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One of the most common questions I get asked by people considering the PA profession is if I feel that I have enough "autonomy" as a PA. I take that to mean that they are seeking to better understand the relationship that exists between a PA and the Supervising Physician, so I wanted to share my experience and unique insight of the nitty-gritty of my physician relationships in surgery, so that there can be a better understanding of the kind of relationships PAs have and have had with physicians, as well as how our relationship is evolving, legislatively speaking.

When asked whether I believe I am satisfied with the amount of "autonomy", My answer is always an emphatic YES.

Personally, I am most happy providing exceptional patient care as being a part of a high-performance medical team with physician/surgeon leadership. I truly enjoy the permanent mentorship with my supervising docs, and over the years have come to really value the trust that my supervising docs place upon me. It's an honor to be one of the select few people they trust to handle delicate patient care scenarios on their behalf, as a part of their team.

Because I'm a PA, I have the freedom and flexibility to practice across all specialties. In my case, I have the unique opportunity to operate with multiple surgeons, across several surgical subspecialties, which not even many surgeons get to do after they graduate from residency and/or fellowship! I think this is one of the coolest things for me.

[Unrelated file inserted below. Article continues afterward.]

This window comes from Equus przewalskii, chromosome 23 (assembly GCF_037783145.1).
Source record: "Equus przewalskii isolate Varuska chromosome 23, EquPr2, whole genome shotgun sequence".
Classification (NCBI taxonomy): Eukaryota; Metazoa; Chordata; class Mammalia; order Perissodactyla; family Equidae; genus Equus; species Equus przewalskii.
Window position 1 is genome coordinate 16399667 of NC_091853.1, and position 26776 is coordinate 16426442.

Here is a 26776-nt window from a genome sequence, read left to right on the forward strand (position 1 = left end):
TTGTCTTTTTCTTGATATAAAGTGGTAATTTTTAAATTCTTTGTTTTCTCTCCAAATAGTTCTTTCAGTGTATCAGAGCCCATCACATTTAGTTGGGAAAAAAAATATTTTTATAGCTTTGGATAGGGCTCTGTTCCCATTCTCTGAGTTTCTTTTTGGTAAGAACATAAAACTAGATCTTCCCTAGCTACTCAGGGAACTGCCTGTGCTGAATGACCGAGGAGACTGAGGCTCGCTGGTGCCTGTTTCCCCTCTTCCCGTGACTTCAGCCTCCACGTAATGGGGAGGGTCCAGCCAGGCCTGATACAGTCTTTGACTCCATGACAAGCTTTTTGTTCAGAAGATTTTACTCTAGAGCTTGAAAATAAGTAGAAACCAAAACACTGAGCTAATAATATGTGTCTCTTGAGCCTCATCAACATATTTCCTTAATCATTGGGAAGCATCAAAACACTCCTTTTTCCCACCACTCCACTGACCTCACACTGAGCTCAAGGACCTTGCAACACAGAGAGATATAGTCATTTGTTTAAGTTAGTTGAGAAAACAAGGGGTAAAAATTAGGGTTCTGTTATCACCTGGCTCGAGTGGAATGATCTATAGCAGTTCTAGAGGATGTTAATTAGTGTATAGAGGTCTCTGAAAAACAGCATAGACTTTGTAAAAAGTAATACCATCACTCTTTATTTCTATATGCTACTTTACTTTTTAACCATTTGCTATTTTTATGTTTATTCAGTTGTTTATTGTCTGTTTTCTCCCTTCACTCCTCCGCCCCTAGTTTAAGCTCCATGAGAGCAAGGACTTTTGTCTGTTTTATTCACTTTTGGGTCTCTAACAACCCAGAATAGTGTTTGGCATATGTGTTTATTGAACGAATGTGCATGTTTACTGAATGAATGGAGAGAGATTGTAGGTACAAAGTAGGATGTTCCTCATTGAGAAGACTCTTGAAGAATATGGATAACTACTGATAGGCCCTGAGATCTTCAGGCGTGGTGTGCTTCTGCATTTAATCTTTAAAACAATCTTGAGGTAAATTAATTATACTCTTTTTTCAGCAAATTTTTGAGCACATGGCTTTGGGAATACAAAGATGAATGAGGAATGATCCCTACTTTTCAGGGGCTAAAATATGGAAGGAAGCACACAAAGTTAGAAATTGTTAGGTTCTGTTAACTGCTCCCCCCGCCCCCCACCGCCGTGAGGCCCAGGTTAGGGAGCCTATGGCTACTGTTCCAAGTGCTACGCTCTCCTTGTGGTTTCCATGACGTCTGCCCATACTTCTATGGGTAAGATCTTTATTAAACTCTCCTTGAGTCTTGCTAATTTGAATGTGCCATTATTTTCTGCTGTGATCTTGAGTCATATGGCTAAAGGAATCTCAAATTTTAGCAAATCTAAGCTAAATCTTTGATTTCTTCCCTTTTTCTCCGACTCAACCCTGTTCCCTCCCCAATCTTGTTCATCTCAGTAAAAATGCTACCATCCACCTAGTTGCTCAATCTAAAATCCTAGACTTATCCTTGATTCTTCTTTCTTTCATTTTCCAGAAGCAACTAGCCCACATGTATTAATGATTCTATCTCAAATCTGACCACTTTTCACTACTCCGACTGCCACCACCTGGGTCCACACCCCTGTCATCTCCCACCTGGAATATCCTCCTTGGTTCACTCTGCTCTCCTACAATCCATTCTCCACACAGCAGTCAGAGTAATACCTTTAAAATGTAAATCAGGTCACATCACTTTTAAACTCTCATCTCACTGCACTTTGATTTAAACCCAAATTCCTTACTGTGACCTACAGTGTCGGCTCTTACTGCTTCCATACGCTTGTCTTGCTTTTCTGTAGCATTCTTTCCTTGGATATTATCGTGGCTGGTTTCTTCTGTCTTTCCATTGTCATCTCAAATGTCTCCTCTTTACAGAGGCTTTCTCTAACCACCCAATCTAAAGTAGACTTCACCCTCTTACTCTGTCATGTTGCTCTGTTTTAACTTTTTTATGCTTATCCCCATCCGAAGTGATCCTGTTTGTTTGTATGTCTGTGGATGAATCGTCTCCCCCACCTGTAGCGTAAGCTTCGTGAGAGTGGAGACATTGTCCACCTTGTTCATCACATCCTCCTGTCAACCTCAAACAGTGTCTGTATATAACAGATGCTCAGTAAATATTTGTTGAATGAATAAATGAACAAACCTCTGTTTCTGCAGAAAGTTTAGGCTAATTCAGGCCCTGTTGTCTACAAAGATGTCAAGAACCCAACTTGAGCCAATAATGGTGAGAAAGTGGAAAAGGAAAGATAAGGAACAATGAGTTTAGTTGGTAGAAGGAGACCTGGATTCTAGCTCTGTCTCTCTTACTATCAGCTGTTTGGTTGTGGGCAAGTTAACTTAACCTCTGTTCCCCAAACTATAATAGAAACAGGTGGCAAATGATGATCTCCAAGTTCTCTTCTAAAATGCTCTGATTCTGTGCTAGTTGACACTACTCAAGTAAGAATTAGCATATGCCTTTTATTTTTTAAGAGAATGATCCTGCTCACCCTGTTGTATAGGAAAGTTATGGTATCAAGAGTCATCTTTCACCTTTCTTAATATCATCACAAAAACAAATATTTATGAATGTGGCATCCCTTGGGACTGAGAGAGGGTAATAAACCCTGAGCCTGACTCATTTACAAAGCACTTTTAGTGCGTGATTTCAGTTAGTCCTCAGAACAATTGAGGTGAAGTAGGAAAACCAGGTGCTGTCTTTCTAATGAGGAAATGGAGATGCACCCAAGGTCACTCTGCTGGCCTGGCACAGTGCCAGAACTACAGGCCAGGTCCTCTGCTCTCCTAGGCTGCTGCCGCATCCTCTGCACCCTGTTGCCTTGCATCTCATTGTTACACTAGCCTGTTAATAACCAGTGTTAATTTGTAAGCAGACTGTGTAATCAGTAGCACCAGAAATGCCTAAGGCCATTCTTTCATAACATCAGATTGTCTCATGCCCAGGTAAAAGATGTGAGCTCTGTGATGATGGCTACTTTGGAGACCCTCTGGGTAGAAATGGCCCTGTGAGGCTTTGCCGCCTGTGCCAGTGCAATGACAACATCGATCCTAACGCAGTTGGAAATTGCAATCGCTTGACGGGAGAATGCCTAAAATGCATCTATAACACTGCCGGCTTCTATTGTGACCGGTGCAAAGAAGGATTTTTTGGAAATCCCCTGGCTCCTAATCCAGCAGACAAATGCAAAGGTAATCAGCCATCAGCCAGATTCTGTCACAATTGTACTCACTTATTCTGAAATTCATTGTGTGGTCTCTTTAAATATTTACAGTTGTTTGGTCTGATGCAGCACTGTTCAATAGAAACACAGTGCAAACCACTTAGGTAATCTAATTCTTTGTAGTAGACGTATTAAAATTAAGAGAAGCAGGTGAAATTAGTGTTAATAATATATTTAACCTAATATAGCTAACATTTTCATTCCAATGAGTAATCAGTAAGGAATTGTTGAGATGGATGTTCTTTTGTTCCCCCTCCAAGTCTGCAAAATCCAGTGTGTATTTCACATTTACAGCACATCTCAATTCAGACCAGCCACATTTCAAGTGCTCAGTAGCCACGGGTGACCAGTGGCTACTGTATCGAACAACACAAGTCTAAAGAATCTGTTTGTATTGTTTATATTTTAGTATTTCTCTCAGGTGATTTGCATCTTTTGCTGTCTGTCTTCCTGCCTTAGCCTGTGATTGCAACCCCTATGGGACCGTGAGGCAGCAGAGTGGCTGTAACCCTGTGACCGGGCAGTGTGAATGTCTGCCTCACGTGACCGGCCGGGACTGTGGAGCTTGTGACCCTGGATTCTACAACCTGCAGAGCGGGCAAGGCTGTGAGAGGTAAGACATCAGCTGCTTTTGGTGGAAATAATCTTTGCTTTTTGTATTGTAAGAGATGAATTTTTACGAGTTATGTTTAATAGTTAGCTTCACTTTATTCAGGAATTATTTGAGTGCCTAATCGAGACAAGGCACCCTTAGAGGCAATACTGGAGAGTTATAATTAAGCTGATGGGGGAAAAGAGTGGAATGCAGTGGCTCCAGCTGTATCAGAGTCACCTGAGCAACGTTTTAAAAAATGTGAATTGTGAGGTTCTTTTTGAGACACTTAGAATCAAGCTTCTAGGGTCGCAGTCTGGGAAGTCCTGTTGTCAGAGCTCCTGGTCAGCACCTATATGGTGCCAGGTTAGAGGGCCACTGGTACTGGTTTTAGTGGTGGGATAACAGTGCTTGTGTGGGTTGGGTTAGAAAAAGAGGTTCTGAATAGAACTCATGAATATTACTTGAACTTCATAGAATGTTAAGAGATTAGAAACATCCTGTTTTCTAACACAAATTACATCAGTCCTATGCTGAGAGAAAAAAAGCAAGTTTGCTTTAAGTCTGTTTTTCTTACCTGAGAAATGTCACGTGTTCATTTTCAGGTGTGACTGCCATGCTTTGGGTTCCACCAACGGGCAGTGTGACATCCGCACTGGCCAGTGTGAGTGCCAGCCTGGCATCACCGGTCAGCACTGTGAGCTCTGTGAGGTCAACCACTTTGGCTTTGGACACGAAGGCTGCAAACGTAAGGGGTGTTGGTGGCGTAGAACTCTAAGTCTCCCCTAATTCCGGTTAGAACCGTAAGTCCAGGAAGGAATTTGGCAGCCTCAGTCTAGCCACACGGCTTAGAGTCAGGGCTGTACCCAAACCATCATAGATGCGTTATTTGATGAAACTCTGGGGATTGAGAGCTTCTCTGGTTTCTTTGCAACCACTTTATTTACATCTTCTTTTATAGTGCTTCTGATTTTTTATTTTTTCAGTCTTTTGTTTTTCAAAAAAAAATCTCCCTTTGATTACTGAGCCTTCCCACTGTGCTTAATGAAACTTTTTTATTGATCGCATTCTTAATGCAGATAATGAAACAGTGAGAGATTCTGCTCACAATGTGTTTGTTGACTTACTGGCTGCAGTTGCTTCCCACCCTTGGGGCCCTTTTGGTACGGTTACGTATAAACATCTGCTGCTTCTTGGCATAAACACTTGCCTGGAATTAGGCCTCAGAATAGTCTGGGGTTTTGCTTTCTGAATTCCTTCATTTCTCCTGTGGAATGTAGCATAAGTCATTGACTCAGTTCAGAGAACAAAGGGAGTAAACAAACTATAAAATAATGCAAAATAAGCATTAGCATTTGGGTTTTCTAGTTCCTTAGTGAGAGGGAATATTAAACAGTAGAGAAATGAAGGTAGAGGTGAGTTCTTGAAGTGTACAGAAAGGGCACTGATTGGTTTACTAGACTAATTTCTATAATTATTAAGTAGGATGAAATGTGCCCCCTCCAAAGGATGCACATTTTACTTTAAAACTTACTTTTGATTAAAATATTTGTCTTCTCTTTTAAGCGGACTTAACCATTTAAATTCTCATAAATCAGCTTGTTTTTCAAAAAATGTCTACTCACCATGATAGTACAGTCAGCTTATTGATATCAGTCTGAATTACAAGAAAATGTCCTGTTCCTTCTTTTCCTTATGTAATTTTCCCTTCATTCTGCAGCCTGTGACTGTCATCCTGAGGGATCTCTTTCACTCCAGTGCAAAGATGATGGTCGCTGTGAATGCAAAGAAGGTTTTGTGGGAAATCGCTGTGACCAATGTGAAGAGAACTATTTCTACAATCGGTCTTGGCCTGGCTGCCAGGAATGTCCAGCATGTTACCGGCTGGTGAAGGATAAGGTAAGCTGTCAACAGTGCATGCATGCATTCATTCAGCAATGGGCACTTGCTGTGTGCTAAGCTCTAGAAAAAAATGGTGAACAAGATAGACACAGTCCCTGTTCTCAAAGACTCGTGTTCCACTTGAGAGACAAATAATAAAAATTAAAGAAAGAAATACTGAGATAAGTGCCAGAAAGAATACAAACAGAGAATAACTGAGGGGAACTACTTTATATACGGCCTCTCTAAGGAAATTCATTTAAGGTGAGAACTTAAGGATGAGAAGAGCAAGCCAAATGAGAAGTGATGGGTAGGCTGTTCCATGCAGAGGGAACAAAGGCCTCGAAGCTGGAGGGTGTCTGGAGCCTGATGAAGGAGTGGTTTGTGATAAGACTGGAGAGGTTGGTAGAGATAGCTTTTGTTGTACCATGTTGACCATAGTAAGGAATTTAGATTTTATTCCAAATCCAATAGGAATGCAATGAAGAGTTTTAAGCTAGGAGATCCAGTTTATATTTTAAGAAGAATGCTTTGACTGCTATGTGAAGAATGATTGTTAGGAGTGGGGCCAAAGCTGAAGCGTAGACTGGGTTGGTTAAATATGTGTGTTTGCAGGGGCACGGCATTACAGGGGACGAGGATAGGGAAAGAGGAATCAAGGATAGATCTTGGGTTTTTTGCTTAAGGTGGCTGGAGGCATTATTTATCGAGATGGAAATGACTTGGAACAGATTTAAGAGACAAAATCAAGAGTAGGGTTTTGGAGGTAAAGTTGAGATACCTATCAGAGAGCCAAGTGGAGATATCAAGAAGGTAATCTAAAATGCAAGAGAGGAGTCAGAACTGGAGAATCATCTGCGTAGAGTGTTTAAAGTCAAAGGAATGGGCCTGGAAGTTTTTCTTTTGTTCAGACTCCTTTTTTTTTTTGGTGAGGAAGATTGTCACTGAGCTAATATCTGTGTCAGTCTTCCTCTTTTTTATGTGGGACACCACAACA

This freedom has given me the unique opportunity to work with multiple surgeons across many specialties. Because of that, I've had the privilege of learning how things get done at the programs where they trained, which to me is a bit like having those famous academic centers come to me, and for a surgery nerd like me, it's a dream!


Quite a few of my attending surgeons have trained in some of the top surgical training programs in the country and as a perpetual surgery aficionado, I absolutely love absorbing all they have to teach.

I love hearing stories about them working with some of history's most famous and decorated surgeons. Sometimes I can even distinguish where the surgeon has trained, just by recognizing their surgical techniques!

I enjoy being the eternal pupil and I truly love being their trusted copilot in the OR.

So before we delve into the specifics of physician supervision, autonomy, and the governing laws in place, I want you to understand that there are different types of ways in which PAs are supervised.

Types of PA Supervision

Knowing how doctors supervise PAs can help you understand our relationship a bit better. There are two main types of PA supervision: Direct and Indirect. Both types are determined by federal, state, individual hospital by-laws, specialty, PA experience, and trust between the Physician and PA.

Direct Supervision

In direct supervision, legally the physician must physically be in attendance with the PA, in order for the PA to perform a certain task.

For instance, in a hospital setting like in the operating room, PAs must perform all surgery with an attending surgeon.